Interventions to Improve the Timeliness of Emergency Care

Authors

  • Daniel Handel MD,

    1. From Oregon Health & Science University (DH), Portland, OR; Beth Israel Deaconess Hospital, Harvard University (SE), Boston, MA; Northwestern University (RK), Chicago, IL; the Emergency Nurses Association (DA), Des Plaines, IL; Emergency Medicine Physicians (KK), Canton, OH; The Schumacher Group (RP), Lafayette, LA; the University of Pennsylvania (OSo), Philadelphia, PA; and Columbia University (OSa), New York, NY.
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  • Stephen Epstein MD,

    1. From Oregon Health & Science University (DH), Portland, OR; Beth Israel Deaconess Hospital, Harvard University (SE), Boston, MA; Northwestern University (RK), Chicago, IL; the Emergency Nurses Association (DA), Des Plaines, IL; Emergency Medicine Physicians (KK), Canton, OH; The Schumacher Group (RP), Lafayette, LA; the University of Pennsylvania (OSo), Philadelphia, PA; and Columbia University (OSa), New York, NY.
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  • Rahul Khare MD,

    1. From Oregon Health & Science University (DH), Portland, OR; Beth Israel Deaconess Hospital, Harvard University (SE), Boston, MA; Northwestern University (RK), Chicago, IL; the Emergency Nurses Association (DA), Des Plaines, IL; Emergency Medicine Physicians (KK), Canton, OH; The Schumacher Group (RP), Lafayette, LA; the University of Pennsylvania (OSo), Philadelphia, PA; and Columbia University (OSa), New York, NY.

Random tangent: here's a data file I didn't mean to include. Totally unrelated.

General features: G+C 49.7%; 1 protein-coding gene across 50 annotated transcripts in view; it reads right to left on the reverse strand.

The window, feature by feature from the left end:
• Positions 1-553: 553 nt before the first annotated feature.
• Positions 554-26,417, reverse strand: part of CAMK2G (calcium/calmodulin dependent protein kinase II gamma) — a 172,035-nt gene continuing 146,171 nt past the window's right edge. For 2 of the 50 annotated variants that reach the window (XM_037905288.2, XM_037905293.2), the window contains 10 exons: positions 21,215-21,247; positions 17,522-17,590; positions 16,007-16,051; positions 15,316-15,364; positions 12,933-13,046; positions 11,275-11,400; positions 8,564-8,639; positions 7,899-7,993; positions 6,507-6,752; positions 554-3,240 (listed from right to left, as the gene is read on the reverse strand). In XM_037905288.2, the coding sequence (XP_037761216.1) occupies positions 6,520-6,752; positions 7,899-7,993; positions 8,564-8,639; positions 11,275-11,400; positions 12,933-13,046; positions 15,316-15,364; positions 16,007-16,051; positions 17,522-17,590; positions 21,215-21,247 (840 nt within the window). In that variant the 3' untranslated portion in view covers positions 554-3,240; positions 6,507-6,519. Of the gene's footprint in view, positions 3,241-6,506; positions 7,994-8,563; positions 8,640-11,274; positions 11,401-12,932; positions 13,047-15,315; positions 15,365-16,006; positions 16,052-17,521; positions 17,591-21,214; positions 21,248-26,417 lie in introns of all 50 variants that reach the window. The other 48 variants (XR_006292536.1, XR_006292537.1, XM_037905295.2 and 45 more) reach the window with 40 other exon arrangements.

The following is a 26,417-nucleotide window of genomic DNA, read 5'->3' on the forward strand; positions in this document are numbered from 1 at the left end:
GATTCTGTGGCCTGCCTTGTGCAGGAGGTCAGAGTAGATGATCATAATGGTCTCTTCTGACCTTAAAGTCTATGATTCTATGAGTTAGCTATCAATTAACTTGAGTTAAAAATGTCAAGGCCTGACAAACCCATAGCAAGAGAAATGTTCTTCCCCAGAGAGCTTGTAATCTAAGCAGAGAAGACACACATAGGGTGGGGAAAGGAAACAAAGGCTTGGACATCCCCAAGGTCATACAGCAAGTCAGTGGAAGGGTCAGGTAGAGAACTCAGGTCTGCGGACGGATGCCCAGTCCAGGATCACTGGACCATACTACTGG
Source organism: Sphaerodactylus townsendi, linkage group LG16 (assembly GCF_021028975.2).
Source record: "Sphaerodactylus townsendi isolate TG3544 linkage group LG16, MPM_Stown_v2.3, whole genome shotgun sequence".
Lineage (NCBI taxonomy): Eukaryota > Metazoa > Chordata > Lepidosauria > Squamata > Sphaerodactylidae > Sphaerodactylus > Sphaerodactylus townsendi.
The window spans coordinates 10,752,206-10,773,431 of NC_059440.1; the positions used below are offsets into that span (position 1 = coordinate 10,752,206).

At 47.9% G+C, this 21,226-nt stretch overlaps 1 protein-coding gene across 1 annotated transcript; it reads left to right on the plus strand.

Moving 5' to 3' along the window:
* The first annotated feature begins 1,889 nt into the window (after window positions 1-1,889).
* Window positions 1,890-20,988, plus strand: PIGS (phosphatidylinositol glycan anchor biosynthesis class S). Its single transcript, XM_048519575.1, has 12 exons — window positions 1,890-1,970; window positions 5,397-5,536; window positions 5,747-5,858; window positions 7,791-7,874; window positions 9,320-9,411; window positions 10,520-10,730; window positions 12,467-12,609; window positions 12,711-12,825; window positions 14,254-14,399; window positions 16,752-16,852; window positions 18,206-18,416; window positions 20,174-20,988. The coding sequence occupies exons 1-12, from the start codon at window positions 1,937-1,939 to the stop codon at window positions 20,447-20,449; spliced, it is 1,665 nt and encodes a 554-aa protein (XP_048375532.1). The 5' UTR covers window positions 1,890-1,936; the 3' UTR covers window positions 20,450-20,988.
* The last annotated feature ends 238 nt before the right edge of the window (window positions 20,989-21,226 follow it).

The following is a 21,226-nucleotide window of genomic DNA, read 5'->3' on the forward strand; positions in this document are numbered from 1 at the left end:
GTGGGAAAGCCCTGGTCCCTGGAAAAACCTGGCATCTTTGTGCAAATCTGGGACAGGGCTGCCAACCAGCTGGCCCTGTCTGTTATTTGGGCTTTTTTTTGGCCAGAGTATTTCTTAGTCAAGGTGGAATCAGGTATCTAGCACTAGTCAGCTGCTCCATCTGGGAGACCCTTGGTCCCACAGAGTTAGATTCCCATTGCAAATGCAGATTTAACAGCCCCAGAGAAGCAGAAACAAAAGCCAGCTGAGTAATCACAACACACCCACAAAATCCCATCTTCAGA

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  • Denise Abernethy,

    1. From Oregon Health & Science University (DH), Portland, OR; Beth Israel Deaconess Hospital, Harvard University (SE), Boston, MA; Northwestern University (RK), Chicago, IL; the Emergency Nurses Association (DA), Des Plaines, IL; Emergency Medicine Physicians (KK), Canton, OH; The Schumacher Group (RP), Lafayette, LA; the University of Pennsylvania (OSo), Philadelphia, PA; and Columbia University (OSa), New York, NY.
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  • Kevin Klauer DO,

    1. From Oregon Health & Science University (DH), Portland, OR; Beth Israel Deaconess Hospital, Harvard University (SE), Boston, MA; Northwestern University (RK), Chicago, IL; the Emergency Nurses Association (DA), Des Plaines, IL; Emergency Medicine Physicians (KK), Canton, OH; The Schumacher Group (RP), Lafayette, LA; the University of Pennsylvania (OSo), Philadelphia, PA; and Columbia University (OSa), New York, NY.